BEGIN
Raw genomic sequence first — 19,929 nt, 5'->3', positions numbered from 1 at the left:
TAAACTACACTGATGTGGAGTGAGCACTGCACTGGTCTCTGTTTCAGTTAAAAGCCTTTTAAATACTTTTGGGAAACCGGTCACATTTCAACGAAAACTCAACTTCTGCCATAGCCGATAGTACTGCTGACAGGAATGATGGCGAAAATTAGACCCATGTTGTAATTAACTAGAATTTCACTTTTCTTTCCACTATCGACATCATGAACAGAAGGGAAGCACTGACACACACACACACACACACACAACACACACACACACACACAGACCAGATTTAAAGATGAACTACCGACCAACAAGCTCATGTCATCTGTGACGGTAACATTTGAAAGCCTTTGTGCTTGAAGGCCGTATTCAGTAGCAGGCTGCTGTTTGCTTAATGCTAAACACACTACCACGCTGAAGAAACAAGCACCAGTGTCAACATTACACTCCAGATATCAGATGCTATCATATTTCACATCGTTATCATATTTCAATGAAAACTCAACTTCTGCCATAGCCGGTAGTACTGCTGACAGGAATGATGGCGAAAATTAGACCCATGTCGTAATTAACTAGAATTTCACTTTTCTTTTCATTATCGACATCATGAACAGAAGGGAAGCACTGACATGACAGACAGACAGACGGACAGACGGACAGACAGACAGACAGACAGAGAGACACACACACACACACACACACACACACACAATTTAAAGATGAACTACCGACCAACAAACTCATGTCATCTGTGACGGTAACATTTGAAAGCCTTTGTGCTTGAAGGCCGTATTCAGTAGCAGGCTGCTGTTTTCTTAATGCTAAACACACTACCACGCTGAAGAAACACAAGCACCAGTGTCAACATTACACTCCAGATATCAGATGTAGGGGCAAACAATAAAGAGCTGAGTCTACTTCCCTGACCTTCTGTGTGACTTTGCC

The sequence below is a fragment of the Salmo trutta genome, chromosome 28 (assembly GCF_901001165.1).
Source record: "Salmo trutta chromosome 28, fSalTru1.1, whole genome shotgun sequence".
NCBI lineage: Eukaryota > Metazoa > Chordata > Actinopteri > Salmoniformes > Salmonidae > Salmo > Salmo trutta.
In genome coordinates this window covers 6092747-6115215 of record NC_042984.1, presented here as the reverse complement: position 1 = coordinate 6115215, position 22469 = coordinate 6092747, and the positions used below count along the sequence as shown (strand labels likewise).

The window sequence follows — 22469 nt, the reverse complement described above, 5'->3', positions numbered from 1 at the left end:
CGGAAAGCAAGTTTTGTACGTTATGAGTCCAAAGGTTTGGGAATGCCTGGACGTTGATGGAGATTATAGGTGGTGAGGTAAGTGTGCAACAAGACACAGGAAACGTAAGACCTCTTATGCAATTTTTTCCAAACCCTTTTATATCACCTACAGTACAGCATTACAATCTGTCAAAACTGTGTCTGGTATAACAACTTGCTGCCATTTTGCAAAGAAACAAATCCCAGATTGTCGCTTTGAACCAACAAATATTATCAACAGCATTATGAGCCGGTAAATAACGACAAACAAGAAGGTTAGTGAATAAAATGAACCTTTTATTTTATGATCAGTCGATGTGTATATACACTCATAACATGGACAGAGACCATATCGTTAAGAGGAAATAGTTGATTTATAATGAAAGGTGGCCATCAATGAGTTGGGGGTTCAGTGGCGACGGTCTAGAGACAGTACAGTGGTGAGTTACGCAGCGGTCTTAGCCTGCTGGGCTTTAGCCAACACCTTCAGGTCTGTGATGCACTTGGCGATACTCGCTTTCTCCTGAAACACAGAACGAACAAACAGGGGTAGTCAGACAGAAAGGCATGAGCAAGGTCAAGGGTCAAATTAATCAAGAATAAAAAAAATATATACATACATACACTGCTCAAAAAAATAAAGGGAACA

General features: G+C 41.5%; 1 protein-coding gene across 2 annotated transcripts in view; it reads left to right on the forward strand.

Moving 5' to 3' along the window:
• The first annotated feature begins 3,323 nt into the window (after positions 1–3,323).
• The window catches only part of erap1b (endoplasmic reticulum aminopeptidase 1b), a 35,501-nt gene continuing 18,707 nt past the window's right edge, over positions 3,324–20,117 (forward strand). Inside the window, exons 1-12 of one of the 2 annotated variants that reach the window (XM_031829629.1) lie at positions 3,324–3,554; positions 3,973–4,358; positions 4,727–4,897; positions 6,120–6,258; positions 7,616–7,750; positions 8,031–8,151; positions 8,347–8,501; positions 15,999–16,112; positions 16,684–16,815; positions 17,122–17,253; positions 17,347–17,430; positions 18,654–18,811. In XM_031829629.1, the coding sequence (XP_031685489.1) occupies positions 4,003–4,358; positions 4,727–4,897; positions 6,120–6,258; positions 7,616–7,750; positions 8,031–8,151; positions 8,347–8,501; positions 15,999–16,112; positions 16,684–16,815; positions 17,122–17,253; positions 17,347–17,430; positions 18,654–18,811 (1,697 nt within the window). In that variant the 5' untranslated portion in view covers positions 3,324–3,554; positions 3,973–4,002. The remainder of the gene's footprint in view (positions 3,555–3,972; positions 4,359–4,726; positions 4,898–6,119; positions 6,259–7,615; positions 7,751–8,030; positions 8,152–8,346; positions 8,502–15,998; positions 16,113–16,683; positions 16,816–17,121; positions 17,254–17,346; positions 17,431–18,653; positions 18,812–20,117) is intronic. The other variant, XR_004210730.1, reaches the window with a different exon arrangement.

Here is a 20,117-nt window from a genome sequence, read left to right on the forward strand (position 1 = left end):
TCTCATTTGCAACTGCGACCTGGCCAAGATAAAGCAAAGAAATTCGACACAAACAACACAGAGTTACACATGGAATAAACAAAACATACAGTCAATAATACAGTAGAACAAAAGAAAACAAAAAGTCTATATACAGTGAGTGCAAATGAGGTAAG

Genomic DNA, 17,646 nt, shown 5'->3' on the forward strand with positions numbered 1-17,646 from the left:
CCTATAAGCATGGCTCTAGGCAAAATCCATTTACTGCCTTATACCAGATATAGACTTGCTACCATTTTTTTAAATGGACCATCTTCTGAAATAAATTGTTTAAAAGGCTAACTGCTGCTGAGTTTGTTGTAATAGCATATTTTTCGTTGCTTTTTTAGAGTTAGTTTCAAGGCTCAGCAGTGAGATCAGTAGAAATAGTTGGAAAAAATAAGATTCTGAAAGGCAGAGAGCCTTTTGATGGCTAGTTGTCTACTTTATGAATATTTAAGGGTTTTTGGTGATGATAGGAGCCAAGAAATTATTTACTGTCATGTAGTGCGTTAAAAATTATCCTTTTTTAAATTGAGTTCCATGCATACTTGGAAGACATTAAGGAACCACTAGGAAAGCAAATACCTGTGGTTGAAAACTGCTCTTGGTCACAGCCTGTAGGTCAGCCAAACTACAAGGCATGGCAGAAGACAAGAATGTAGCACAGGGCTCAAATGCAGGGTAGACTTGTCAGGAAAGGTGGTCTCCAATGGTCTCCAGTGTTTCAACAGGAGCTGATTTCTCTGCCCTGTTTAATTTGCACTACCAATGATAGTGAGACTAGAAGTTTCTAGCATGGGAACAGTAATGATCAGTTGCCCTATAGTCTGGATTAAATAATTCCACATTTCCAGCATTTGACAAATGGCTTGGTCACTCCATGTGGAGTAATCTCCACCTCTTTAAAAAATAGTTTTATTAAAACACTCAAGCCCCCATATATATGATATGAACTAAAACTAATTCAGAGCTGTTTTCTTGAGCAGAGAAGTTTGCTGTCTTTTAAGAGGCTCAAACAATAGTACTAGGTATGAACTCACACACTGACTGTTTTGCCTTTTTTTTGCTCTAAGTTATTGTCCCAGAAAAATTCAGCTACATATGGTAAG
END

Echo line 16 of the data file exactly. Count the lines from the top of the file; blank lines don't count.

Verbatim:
CCTATAAGCATGGCTCTAGGCAAAATCCATTTACTGCCTTATACCAGATATAGACTTGCTACCATTTTTTTAAATGGACCATCTTCTGAAATAAATTGTTTAAAAGGCTAACTGCTGCTGAGTTTGTTGTAATAGCATATTTTTCGTTGCTTTTTTAGAGTTAGTTTCAAGGCTCAGCAGTGAGATCAGTAGAAATAGTTGGAAAAAATAAGATTCTGAAAGGCAGAGAGCCTTTTGATGGCTAGTTGTCTACTTTATGAATATTTAAGGGTTTTTGGTGATGATAGGAGCCAAGAAATTATTTACTGTCATGTAGTGCGTTAAAAATTATCCTTTTTTAAATTGAGTTCCATGCATACTTGGAAGACATTAAGGAACCACTAGGAAAGCAAATACCTGTGGTTGAAAACTGCTCTTGGTCACAGCCTGTAGGTCAGCCAAACTACAAGGCATGGCAGAAGACAAGAATGTAGCACAGGGCTCAAATGCAGGGTAGACTTGTCAGGAAAGGTGGTCTCCAATGGTCTCCAGTGTTTCAACAGGAGCTGATTTCTCTGCCCTGTTTAATTTGCACTACCAATGATAGTGAGACTAGAAGTTTCTAGCATGGGAACAGTAATGATCAGTTGCCCTATAGTCTGGATTAAATAATTCCACATTTCCAGCATTTGACAAATGGCTTGGTCACTCCATGTGGAGTAATCTCCACCTCTTTAAAAAATAGTTTTATTAAAACACTCAAGCCCCCATATATATGATATGAACTAAAACTAATTCAGAGCTGTTTTCTTGAGCAGAGAAGTTTGCTGTCTTTTAAGAGGCTCAAACAATAGTACTAGGTATGAACTCACACACTGACTGTTTTGCCTTTTTTTTGCTCTAAGTTATTGTCCCAGAAAAATTCAGCTACATATGGTAAG